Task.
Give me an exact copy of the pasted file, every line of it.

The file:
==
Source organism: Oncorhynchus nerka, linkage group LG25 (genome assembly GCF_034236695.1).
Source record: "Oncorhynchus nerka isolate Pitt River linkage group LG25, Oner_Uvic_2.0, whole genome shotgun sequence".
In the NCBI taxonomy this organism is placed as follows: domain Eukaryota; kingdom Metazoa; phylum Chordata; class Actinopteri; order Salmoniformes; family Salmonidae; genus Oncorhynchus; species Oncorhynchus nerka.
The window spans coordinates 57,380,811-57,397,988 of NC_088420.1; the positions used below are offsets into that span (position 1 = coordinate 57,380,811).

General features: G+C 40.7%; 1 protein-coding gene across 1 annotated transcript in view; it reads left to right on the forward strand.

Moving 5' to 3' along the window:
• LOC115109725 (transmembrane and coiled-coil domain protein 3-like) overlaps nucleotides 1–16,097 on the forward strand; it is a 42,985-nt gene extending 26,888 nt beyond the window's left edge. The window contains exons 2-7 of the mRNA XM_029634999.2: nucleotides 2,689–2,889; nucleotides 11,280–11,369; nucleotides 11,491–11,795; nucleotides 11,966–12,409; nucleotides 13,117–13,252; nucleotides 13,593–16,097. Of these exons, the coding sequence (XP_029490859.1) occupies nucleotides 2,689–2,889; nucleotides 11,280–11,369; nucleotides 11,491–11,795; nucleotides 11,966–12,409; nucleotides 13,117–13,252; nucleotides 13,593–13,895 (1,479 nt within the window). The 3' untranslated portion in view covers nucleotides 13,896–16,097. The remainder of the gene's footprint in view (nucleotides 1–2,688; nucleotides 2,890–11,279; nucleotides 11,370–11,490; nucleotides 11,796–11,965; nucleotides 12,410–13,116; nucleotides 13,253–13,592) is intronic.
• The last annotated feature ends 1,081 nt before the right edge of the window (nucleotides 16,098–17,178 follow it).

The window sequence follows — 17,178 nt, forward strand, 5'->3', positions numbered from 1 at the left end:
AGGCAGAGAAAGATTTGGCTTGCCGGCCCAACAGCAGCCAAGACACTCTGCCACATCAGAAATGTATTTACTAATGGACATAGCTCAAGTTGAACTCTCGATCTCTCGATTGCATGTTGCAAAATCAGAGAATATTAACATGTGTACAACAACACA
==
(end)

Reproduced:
Source organism: Oncorhynchus nerka, linkage group LG25 (genome assembly GCF_034236695.1).
Source record: "Oncorhynchus nerka isolate Pitt River linkage group LG25, Oner_Uvic_2.0, whole genome shotgun sequence".
In the NCBI taxonomy this organism is placed as follows: domain Eukaryota; kingdom Metazoa; phylum Chordata; class Actinopteri; order Salmoniformes; family Salmonidae; genus Oncorhynchus; species Oncorhynchus nerka.
The window spans coordinates 57,380,811-57,397,988 of NC_088420.1; the positions used below are offsets into that span (position 1 = coordinate 57,380,811).

General features: G+C 40.7%; 1 protein-coding gene across 1 annotated transcript in view; it reads left to right on the forward strand.

Moving 5' to 3' along the window:
• LOC115109725 (transmembrane and coiled-coil domain protein 3-like) overlaps nucleotides 1–16,097 on the forward strand; it is a 42,985-nt gene extending 26,888 nt beyond the window's left edge. The window contains exons 2-7 of the mRNA XM_029634999.2: nucleotides 2,689–2,889; nucleotides 11,280–11,369; nucleotides 11,491–11,795; nucleotides 11,966–12,409; nucleotides 13,117–13,252; nucleotides 13,593–16,097. Of these exons, the coding sequence (XP_029490859.1) occupies nucleotides 2,689–2,889; nucleotides 11,280–11,369; nucleotides 11,491–11,795; nucleotides 11,966–12,409; nucleotides 13,117–13,252; nucleotides 13,593–13,895 (1,479 nt within the window). The 3' untranslated portion in view covers nucleotides 13,896–16,097. The remainder of the gene's footprint in view (nucleotides 1–2,688; nucleotides 2,890–11,279; nucleotides 11,370–11,490; nucleotides 11,796–11,965; nucleotides 12,410–13,116; nucleotides 13,253–13,592) is intronic.
• The last annotated feature ends 1,081 nt before the right edge of the window (nucleotides 16,098–17,178 follow it).

The window sequence follows — 17,178 nt, forward strand, 5'->3', positions numbered from 1 at the left end:
AGGCAGAGAAAGATTTGGCTTGCCGGCCCAACAGCAGCCAAGACACTCTGCCACATCAGAAATGTATTTACTAATGGACATAGCTCAAGTTGAACTCTCGATCTCTCGATTGCATGTTGCAAAATCAGAGAATATTAACATGTGTACAACAACACA